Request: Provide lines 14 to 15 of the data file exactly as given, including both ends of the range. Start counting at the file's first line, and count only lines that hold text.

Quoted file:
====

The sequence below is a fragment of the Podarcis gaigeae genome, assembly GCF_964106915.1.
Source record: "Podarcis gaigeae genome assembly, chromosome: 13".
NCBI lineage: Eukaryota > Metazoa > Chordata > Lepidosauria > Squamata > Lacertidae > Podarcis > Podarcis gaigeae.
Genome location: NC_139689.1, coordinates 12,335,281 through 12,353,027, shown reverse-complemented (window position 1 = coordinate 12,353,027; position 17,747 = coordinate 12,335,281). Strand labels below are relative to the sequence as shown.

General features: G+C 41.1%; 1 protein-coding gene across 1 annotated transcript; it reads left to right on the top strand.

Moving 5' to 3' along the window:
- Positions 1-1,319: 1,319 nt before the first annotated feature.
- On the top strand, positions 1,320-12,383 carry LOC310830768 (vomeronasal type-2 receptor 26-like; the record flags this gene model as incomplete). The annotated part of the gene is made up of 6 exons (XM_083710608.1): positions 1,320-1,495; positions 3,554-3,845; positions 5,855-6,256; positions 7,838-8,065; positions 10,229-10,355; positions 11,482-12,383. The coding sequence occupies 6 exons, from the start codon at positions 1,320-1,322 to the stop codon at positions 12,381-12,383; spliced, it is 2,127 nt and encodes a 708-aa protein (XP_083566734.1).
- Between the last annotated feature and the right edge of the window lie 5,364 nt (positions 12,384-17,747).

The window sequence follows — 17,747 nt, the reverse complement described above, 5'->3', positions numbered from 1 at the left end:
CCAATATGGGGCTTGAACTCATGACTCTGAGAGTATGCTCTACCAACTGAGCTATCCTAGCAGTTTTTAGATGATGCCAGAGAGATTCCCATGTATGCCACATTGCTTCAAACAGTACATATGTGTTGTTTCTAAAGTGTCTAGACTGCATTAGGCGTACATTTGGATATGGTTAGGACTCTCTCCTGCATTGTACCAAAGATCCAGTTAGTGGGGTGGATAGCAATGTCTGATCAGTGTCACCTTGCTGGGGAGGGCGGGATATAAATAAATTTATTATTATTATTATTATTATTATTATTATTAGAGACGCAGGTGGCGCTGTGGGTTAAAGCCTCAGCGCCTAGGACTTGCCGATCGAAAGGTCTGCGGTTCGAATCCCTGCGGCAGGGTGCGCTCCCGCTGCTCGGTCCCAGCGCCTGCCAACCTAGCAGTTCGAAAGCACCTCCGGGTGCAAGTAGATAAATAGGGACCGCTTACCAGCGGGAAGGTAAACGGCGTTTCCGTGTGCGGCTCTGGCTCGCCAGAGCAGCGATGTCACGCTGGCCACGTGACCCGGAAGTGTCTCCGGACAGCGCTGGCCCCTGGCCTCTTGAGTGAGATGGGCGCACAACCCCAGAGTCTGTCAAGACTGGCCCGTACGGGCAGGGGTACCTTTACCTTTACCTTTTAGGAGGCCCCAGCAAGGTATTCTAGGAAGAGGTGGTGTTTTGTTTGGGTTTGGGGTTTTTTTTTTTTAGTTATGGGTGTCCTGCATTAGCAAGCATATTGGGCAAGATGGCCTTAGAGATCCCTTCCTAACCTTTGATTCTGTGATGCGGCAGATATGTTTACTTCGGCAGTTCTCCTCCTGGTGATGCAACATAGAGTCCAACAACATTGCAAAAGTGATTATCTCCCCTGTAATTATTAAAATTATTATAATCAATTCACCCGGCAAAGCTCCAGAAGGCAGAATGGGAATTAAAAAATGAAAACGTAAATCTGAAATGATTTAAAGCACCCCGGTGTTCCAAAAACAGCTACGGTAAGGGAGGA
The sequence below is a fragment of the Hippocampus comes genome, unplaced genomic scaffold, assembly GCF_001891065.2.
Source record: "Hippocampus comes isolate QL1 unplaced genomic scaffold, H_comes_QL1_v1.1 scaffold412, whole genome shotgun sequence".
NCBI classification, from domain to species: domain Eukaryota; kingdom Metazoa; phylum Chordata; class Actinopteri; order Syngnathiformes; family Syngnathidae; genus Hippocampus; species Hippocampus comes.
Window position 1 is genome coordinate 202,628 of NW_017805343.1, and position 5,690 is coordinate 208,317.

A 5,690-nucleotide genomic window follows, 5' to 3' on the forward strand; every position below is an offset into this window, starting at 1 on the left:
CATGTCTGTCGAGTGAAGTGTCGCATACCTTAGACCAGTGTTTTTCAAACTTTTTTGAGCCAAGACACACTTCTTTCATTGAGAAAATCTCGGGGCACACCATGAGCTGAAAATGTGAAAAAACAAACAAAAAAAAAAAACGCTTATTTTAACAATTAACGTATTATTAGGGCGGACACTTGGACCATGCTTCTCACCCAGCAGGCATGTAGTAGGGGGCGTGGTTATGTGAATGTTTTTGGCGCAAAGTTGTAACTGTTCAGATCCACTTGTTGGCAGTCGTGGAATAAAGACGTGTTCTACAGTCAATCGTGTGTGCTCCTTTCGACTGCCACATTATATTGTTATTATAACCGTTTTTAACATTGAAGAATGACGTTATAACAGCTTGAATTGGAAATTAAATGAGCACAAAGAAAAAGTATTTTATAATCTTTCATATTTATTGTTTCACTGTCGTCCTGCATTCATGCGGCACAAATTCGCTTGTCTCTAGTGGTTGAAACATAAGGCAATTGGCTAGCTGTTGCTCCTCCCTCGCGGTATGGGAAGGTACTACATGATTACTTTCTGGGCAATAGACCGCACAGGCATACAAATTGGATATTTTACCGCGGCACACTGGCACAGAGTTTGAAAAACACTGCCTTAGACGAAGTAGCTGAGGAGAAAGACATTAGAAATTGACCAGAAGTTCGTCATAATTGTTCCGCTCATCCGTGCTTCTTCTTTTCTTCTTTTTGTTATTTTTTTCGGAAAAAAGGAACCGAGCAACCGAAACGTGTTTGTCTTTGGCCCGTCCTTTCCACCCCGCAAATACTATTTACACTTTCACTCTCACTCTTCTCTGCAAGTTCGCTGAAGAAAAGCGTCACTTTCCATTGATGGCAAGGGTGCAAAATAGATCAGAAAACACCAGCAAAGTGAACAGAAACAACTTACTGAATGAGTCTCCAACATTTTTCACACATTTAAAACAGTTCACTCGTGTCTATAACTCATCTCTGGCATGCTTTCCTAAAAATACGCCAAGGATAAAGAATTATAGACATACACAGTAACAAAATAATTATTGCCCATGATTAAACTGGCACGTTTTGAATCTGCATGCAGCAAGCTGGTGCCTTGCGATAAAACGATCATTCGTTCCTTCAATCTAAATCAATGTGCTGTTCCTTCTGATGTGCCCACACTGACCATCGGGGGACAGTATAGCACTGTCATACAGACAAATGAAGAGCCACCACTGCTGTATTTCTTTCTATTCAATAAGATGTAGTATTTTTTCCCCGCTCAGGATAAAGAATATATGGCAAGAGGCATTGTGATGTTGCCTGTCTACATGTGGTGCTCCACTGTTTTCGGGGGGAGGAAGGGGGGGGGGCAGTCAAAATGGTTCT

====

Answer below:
NCBI classification, from domain to species: domain Eukaryota; kingdom Metazoa; phylum Chordata; class Actinopteri; order Syngnathiformes; family Syngnathidae; genus Hippocampus; species Hippocampus comes.
Window position 1 is genome coordinate 202,628 of NW_017805343.1, and position 5,690 is coordinate 208,317.